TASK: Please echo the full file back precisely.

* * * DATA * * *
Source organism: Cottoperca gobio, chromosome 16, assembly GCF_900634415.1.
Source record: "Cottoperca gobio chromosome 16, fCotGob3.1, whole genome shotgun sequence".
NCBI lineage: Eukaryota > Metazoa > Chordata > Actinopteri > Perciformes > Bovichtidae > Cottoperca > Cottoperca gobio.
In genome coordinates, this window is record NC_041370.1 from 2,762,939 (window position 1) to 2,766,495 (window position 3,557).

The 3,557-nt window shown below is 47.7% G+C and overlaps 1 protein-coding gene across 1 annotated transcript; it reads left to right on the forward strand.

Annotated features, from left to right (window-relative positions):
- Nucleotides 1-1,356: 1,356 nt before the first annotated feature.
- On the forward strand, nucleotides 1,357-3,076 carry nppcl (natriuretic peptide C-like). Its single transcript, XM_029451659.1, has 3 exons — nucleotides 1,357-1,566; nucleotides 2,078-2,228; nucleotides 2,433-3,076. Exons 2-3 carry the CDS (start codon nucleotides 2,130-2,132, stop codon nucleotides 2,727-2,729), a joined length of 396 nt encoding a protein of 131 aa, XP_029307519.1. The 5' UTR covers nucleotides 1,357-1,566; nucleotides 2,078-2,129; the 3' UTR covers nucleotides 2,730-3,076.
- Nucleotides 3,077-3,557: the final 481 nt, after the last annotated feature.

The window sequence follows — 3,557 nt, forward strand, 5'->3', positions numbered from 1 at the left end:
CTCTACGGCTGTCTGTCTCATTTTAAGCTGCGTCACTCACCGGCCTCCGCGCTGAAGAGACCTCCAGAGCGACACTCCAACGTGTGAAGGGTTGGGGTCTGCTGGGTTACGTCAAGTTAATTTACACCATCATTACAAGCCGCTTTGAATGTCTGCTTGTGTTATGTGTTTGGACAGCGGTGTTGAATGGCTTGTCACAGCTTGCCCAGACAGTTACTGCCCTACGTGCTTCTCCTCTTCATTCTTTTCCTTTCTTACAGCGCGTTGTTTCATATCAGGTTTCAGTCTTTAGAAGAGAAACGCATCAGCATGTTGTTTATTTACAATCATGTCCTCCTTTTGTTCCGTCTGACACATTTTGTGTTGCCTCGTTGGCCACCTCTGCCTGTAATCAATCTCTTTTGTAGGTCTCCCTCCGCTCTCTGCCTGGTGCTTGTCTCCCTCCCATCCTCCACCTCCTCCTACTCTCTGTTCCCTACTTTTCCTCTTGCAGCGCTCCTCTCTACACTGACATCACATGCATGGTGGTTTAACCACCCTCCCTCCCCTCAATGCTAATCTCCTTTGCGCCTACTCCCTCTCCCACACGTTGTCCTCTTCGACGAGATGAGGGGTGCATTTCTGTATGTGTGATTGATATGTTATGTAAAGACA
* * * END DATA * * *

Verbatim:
Source organism: Cottoperca gobio, chromosome 16, assembly GCF_900634415.1.
Source record: "Cottoperca gobio chromosome 16, fCotGob3.1, whole genome shotgun sequence".
NCBI lineage: Eukaryota > Metazoa > Chordata > Actinopteri > Perciformes > Bovichtidae > Cottoperca > Cottoperca gobio.
In genome coordinates, this window is record NC_041370.1 from 2,762,939 (window position 1) to 2,766,495 (window position 3,557).

The 3,557-nt window shown below is 47.7% G+C and overlaps 1 protein-coding gene across 1 annotated transcript; it reads left to right on the forward strand.

Annotated features, from left to right (window-relative positions):
- Nucleotides 1-1,356: 1,356 nt before the first annotated feature.
- On the forward strand, nucleotides 1,357-3,076 carry nppcl (natriuretic peptide C-like). Its single transcript, XM_029451659.1, has 3 exons — nucleotides 1,357-1,566; nucleotides 2,078-2,228; nucleotides 2,433-3,076. Exons 2-3 carry the CDS (start codon nucleotides 2,130-2,132, stop codon nucleotides 2,727-2,729), a joined length of 396 nt encoding a protein of 131 aa, XP_029307519.1. The 5' UTR covers nucleotides 1,357-1,566; nucleotides 2,078-2,129; the 3' UTR covers nucleotides 2,730-3,076.
- Nucleotides 3,077-3,557: the final 481 nt, after the last annotated feature.

The window sequence follows — 3,557 nt, forward strand, 5'->3', positions numbered from 1 at the left end:
CTCTACGGCTGTCTGTCTCATTTTAAGCTGCGTCACTCACCGGCCTCCGCGCTGAAGAGACCTCCAGAGCGACACTCCAACGTGTGAAGGGTTGGGGTCTGCTGGGTTACGTCAAGTTAATTTACACCATCATTACAAGCCGCTTTGAATGTCTGCTTGTGTTATGTGTTTGGACAGCGGTGTTGAATGGCTTGTCACAGCTTGCCCAGACAGTTACTGCCCTACGTGCTTCTCCTCTTCATTCTTTTCCTTTCTTACAGCGCGTTGTTTCATATCAGGTTTCAGTCTTTAGAAGAGAAACGCATCAGCATGTTGTTTATTTACAATCATGTCCTCCTTTTGTTCCGTCTGACACATTTTGTGTTGCCTCGTTGGCCACCTCTGCCTGTAATCAATCTCTTTTGTAGGTCTCCCTCCGCTCTCTGCCTGGTGCTTGTCTCCCTCCCATCCTCCACCTCCTCCTACTCTCTGTTCCCTACTTTTCCTCTTGCAGCGCTCCTCTCTACACTGACATCACATGCATGGTGGTTTAACCACCCTCCCTCCCCTCAATGCTAATCTCCTTTGCGCCTACTCCCTCTCCCACACGTTGTCCTCTTCGACGAGATGAGGGGTGCATTTCTGTATGTGTGATTGATATGTTATGTAAAGACA